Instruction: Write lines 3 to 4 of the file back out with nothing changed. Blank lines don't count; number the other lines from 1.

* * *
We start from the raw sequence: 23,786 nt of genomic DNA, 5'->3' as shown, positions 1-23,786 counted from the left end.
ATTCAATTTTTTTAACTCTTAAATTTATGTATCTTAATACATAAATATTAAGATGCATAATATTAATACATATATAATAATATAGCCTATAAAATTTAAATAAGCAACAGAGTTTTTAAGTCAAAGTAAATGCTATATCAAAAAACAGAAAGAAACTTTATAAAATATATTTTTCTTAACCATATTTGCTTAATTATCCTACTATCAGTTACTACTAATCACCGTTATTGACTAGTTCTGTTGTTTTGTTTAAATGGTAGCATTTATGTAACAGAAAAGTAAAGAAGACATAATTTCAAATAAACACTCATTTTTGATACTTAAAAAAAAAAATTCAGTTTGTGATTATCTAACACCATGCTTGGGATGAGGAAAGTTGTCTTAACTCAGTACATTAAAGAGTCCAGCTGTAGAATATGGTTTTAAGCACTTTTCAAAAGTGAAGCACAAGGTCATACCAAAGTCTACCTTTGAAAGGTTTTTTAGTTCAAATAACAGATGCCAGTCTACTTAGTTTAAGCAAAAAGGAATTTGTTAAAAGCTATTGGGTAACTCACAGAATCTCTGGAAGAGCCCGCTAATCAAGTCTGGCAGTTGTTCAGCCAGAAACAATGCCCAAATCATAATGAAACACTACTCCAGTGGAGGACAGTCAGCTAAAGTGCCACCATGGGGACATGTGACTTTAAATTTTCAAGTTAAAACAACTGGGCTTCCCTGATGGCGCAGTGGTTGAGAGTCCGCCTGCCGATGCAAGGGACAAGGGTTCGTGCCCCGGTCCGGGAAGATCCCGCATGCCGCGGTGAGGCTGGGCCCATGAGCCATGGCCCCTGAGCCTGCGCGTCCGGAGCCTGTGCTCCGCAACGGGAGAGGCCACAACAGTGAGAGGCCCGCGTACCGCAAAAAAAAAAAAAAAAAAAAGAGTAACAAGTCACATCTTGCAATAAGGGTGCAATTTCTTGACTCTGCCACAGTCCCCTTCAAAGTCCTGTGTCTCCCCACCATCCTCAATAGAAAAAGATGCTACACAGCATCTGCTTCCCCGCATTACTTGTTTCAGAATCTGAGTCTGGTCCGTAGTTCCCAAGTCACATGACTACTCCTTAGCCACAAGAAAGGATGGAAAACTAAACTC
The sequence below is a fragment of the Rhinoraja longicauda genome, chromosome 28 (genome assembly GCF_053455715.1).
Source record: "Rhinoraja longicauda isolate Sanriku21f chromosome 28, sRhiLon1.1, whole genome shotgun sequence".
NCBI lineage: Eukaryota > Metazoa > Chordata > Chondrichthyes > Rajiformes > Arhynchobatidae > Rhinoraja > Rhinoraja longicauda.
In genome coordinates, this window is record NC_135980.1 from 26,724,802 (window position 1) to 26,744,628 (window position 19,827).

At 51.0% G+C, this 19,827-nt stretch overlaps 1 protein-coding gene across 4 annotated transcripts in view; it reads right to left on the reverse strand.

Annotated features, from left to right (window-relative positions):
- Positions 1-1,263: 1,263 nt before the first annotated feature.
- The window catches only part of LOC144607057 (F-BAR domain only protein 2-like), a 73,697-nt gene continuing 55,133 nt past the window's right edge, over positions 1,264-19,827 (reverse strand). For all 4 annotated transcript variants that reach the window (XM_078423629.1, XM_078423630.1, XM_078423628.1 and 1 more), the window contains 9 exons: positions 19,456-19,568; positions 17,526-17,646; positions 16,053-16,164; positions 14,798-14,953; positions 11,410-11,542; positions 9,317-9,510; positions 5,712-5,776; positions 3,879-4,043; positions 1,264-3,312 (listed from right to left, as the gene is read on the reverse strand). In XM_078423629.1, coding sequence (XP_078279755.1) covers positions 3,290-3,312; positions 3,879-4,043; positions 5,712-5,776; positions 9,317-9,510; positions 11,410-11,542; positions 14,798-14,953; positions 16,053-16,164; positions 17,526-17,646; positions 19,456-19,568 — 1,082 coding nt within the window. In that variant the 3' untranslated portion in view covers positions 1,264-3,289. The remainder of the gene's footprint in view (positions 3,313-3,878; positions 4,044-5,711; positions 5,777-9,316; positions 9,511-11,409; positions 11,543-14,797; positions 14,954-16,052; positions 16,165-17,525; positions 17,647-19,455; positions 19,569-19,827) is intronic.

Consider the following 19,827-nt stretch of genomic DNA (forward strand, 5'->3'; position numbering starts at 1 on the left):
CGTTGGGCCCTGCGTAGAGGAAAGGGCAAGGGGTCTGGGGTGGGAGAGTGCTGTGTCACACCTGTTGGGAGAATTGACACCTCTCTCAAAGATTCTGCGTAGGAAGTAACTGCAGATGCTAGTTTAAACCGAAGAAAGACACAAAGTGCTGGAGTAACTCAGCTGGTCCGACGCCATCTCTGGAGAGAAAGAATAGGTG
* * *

The sequence below is a fragment of the Rhinoraja longicauda genome, chromosome 28 (genome assembly GCF_053455715.1).
Source record: "Rhinoraja longicauda isolate Sanriku21f chromosome 28, sRhiLon1.1, whole genome shotgun sequence".